The equivalent of $165bn of uneaten food is discarded each year by Americans in a time of ever-increasing food prices and drought conditions, the NRDC said.
Project scientist at the NRDC Sana Gunders said that US consumers throw away every other piece of food they buy, which is money and resources “down the drain”.
Gunders added: “With the price of food continuing to grow, and drought jeopardising farmers nationwide, now is the time to embrace all the tremendous untapped opportunities to get more out of our food system. We can do better.”
The report, called ‘Wasted: How America Is Losing Up To 40% of its Food from Farm to Fork to Landfill’, analysed the latest case studies and government data on the causes and extent of food losses at all levels of the US food supply chain. The report also provided examples and recommendations for reducing the amount of waste.
Other key findings in the report were that an average American family of four ends up throwing up to $2,275 of food away each year. Also, food waste in the US is the highest component of solid waste in US landfills and a 15% reduction would save enough food to feed 25m people a year. Food wastage has also increased by 50% since the 1970s.
Losses in the food system, the report discovered, were complex. However, notable problem areas started at the retail level with grocery stores and other sellers losing as much as $15bn in unsold fruits and vegetables each year — almost half of nationwide supply was going uneaten each year. Fresh fruit and vegetables were highlighted as the worst category, losing more than seafood, grains, meat and dairy.To avoid this, the report suggested retailers stopped over-stocking produce in displays.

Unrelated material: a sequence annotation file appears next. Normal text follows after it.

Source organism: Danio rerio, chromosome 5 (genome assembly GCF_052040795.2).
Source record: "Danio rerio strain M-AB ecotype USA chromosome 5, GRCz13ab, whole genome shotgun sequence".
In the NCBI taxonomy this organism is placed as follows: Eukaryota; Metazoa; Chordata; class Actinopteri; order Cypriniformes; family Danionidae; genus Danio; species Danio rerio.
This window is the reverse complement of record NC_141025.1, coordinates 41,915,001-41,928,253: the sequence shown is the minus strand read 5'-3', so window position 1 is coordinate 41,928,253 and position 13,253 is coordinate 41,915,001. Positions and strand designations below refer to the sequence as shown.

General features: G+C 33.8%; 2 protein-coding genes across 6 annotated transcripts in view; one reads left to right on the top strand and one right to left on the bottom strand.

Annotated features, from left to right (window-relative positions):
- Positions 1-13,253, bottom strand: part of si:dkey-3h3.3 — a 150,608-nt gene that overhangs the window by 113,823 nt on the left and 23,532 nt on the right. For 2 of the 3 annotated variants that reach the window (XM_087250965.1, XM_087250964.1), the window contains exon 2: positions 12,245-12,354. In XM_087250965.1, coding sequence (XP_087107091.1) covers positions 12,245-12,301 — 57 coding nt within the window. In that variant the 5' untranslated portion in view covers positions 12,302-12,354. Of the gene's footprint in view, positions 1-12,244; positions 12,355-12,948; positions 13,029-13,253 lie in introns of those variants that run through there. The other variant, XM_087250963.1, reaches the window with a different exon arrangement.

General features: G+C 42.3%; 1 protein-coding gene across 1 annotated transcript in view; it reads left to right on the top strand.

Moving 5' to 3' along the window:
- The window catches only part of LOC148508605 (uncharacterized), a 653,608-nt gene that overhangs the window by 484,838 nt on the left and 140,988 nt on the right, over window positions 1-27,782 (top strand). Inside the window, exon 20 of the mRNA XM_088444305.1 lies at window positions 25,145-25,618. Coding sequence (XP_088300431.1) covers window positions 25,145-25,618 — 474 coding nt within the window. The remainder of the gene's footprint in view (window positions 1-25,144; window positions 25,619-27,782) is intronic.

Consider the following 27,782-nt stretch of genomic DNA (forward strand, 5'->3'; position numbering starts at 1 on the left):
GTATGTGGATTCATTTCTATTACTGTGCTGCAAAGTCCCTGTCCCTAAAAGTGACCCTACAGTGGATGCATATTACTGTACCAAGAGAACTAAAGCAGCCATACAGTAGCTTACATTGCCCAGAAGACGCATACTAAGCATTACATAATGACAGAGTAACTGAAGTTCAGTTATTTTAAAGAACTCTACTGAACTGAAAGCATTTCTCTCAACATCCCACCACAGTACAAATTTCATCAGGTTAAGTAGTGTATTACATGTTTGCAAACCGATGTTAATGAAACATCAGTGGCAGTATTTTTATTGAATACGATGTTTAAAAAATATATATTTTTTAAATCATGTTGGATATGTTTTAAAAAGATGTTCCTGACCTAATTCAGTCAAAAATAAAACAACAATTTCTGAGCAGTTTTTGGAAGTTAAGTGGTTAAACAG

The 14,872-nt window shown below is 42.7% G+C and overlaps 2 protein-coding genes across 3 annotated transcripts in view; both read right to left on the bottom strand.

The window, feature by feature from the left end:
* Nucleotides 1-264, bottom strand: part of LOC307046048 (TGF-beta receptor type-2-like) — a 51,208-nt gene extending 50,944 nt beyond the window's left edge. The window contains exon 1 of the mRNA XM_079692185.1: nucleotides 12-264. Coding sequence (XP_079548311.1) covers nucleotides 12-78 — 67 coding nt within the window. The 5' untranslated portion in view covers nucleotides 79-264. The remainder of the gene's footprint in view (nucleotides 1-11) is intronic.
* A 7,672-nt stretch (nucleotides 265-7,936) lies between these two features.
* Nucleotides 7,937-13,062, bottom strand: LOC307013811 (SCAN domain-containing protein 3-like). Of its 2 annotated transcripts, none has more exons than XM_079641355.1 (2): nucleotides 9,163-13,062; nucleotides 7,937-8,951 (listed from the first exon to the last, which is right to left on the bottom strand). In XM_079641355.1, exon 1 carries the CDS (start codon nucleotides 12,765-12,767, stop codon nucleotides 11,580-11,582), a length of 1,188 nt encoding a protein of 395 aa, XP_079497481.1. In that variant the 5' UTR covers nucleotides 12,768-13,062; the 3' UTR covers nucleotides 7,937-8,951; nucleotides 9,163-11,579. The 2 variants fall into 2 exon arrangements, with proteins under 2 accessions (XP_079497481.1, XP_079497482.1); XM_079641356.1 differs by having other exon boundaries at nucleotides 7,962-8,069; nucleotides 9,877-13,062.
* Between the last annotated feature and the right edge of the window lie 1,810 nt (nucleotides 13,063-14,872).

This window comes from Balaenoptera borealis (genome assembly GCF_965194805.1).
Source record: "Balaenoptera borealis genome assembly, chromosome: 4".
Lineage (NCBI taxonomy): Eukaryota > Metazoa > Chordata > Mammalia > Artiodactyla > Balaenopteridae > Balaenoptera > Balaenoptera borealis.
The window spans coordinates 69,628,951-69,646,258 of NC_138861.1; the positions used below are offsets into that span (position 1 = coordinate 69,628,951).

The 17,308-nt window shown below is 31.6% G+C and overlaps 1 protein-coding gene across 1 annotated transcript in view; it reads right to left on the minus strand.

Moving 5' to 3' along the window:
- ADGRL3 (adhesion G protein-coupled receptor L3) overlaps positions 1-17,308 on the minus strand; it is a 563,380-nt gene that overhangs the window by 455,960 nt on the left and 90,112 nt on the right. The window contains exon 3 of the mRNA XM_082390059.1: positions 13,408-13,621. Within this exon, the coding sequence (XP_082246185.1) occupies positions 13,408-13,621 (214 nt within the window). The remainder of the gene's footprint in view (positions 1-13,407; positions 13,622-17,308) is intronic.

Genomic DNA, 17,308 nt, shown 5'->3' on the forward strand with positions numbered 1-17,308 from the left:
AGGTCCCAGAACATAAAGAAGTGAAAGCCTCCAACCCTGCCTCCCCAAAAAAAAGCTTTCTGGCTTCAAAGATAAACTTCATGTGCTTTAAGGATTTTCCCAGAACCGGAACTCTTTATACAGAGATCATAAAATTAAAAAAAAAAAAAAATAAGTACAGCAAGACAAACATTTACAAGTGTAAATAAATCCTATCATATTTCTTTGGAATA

Consumers, however, were also highlighted as a major contributor to food problems, as the majority of losses occurred in restaurants and domestic kitchens. A big contributor to this was the large portions being served as well as uneaten leftovers. Also highlighted by the report was the increase in portion sizes, which were often two to eight times larger than recommended by the government.
Wasting food, the report said, is also a waste of natural resources such as water and farmland, which are necessary to grow, transport and store food. Half of all land in the US, the report highlighted, is used for agriculture and 25% of all freshwater used in the country along with 4% of oil also goes into food production. Uneaten food also accounts for more than 23% of all methane emissions in the US.
The US is looking towards Europe and the UK as examples of how to manage food waste, said Gunders: “No matter how sustainably our food is farmed, if it’s not being eaten, it is not a good use of resources.”